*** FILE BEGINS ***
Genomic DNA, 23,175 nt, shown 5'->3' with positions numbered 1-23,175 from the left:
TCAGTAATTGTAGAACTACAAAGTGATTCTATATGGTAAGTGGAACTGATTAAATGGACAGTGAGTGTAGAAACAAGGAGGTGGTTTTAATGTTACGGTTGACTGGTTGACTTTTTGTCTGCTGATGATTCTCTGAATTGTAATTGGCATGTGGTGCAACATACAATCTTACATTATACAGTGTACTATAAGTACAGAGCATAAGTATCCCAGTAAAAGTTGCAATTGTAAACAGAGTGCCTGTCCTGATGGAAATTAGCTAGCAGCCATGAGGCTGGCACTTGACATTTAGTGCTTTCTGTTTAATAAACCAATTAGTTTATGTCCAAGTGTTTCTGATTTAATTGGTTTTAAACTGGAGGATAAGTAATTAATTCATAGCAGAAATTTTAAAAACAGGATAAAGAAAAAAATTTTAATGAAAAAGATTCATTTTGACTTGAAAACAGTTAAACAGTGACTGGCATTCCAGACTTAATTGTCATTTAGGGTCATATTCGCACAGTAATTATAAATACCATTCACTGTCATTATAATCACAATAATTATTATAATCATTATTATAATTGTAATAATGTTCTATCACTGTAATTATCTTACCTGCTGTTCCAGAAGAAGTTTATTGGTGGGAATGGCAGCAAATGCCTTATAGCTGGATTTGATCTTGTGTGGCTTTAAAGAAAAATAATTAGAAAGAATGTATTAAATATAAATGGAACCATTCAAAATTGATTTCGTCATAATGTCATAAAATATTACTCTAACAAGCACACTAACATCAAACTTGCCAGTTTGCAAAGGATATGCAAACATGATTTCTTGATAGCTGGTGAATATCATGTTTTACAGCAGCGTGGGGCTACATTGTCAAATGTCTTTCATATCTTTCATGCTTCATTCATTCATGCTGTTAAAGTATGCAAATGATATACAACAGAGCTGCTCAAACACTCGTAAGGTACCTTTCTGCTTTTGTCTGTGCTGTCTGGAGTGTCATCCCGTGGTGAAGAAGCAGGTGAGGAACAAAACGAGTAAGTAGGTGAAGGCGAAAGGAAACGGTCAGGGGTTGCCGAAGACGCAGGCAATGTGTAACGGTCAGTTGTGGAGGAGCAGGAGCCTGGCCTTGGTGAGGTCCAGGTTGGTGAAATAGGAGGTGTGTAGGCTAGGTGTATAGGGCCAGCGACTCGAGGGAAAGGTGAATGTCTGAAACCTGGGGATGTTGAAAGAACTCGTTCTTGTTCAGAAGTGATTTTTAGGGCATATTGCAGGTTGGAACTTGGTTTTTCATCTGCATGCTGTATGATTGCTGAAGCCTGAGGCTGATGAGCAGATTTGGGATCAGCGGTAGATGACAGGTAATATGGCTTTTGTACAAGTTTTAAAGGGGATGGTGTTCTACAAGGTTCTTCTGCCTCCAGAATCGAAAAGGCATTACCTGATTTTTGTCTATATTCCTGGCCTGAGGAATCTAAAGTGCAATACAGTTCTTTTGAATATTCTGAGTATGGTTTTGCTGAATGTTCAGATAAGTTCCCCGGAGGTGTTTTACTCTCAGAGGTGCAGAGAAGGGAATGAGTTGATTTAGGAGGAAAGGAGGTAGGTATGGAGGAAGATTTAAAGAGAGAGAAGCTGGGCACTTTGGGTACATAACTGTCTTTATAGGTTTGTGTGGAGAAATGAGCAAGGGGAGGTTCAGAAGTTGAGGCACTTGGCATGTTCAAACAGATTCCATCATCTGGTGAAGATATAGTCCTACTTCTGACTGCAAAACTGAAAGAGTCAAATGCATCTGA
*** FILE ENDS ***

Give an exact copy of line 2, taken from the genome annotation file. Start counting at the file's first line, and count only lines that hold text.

TCAGTAATTGTAGAACTACAAAGTGATTCTATATGGTAAGTGGAACTGATTAAATGGACAGTGAGTGTAGAAACAAGGAGGTGGTTTTAATGTTACGGTTGACTGGTTGACTTTTTGTCTGCTGATGATTCTCTGAATTGTAATTGGCATGTGGTGCAACATACAATCTTACATTATACAGTGTACTATAAGTACAGAGCATAAGTATCCCAGTAAAAGTTGCAATTGTAAACAGAGTGCCTGTCCTGATGGAAATTAGCTAGCAGCCATGAGGCTGGCACTTGACATTTAGTGCTTTCTGTTTAATAAACCAATTAGTTTATGTCCAAGTGTTTCTGATTTAATTGGTTTTAAACTGGAGGATAAGTAATTAATTCATAGCAGAAATTTTAAAAACAGGATAAAGAAAAAAATTTTAATGAAAAAGATTCATTTTGACTTGAAAACAGTTAAACAGTGACTGGCATTCCAGACTTAATTGTCATTTAGGGTCATATTCGCACAGTAATTATAAATACCATTCACTGTCATTATAATCACAATAATTATTATAATCATTATTATAATTGTAATAATGTTCTATCACTGTAATTATCTTACCTGCTGTTCCAGAAGAAGTTTATTGGTGGGAATGGCAGCAAATGCCTTATAGCTGGATTTGATCTTGTGTGGCTTTAAAGAAAAATAATTAGAAAGAATGTATTAAATATAAATGGAACCATTCAAAATTGATTTCGTCATAATGTCATAAAATATTACTCTAACAAGCACACTAACATCAAACTTGCCAGTTTGCAAAGGATATGCAAACATGATTTCTTGATAGCTGGTGAATATCATGTTTTACAGCAGCGTGGGGCTACATTGTCAAATGTCTTTCATATCTTTCATGCTTCATTCATTCATGCTGTTAAAGTATGCAAATGATATACAACAGAGCTGCTCAAACACTCGTAAGGTACCTTTCTGCTTTTGTCTGTGCTGTCTGGAGTGTCATCCCGTGGTGAAGAAGCAGGTGAGGAACAAAACGAGTAAGTAGGTGAAGGCGAAAGGAAACGGTCAGGGGTTGCCGAAGACGCAGGCAATGTGTAACGGTCAGTTGTGGAGGAGCAGGAGCCTGGCCTTGGTGAGGTCCAGGTTGGTGAAATAGGAGGTGTGTAGGCTAGGTGTATAGGGCCAGCGACTCGAGGGAAAGGTGAATGTCTGAAACCTGGGGATGTTGAAAGAACTCGTTCTTGTTCAGAAGTGATTTTTAGGGCATATTGCAGGTTGGAACTTGGTTTTTCATCTGCATGCTGTATGATTGCTGAAGCCTGAGGCTGATGAGCAGATTTGGGATCAGCGGTAGATGACAGGTAATATGGCTTTTGTACAAGTTTTAAAGGGGATGGTGTTCTACAAGGTTCTTCTGCCTCCAGAATCGAAAAGGCATTACCTGATTTTTGTCTATATTCCTGGCCTGAGGAATCTAAAGTGCAATACAGTTCTTTTGAATATTCTGAGTATGGTTTTGCTGAATGTTCAGATAAGTTCCCCGGAGGTGTTTTACTCTCAGAGGTGCAGAGAAGGGAATGAGTTGATTTAGGAGGAAAGGAGGTAGGTATGGAGGAAGATTTAAAGAGAGAGAAGCTGGGCACTTTGGGTACATAACTGTCTTTATAGGTTTGTGTGGAGAAATGAGCAAGGGGAGGTTCAGAAGTTGAGGCACTTGGCATGTTCAAACAGATTCCATCATCTGGTGAAGATATAGTCCTACTTCTGACTGCAAAACTGAAAGAGTCAAATGCATCTGA